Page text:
Looks can be deceiving

You want to keep the many hours poured into a case safe, so you’ve turned to Dropbox to store your files.  Dropbox, after all, keeps a copy of files you delete and, better still, it’s in the cloud.  That certainly seems like a backup, doesn’t it?

I admit, it does.  But if we strip away the abstract thought of ‘the cloud’ and think about it as a physical filing cabinet, it becomes clear why Dropbox fails at being a backup.

Think of a physical filing cabinet

As a physical filing cabinet, ask yourself where a file goes when you remove it.  To the trash bin.  No matter if the trash is collected every day or every 120 days, after the trash bin is emptied, your file no longer exists.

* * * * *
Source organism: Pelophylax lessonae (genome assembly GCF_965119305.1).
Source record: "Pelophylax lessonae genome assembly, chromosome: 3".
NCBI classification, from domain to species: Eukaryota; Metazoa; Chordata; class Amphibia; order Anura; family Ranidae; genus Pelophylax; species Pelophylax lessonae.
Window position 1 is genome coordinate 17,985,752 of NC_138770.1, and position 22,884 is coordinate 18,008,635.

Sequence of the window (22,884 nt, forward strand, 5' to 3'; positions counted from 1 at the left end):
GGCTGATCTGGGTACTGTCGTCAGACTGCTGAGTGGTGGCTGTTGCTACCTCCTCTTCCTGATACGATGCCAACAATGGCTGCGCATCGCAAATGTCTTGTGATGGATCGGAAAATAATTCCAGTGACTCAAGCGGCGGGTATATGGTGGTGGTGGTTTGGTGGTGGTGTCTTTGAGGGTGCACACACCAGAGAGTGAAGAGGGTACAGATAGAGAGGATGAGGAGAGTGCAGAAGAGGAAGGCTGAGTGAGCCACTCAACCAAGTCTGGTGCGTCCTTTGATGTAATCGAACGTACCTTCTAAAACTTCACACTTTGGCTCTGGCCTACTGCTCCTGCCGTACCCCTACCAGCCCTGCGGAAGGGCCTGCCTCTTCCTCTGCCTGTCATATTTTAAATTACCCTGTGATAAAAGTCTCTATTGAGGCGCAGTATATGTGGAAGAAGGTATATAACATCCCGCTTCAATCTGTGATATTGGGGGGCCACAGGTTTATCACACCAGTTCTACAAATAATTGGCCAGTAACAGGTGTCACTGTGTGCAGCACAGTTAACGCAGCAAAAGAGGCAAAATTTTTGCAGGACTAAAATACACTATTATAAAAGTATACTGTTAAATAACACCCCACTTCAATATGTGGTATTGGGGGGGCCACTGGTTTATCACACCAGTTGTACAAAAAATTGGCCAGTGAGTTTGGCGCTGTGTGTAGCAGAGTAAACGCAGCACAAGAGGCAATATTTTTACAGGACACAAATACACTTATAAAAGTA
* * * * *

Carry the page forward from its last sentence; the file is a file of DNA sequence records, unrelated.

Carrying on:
Ask yourself also, what happens if there is a fire?  With all of your files in one place, you lose everything.

Do you review every file every day?

While a fire may seem unlikely or 120 days like a long time, a computer glitch, manual error, or a hack are real threats.  How often do you check every file of every closed case to see if it’s been accidentally deleted or changed?

Get a backup. It’s easy

Backup services are cheap and quick to set up. You may even already pay for a service like G Suite that can be used as a backup storage location. Don’t take unnecessary risks with your firm.

Categories: Strategy

Luke Kumanchik

Entrepreneur, programmer, backyard farmer & Dungeon Master Extraordinaire.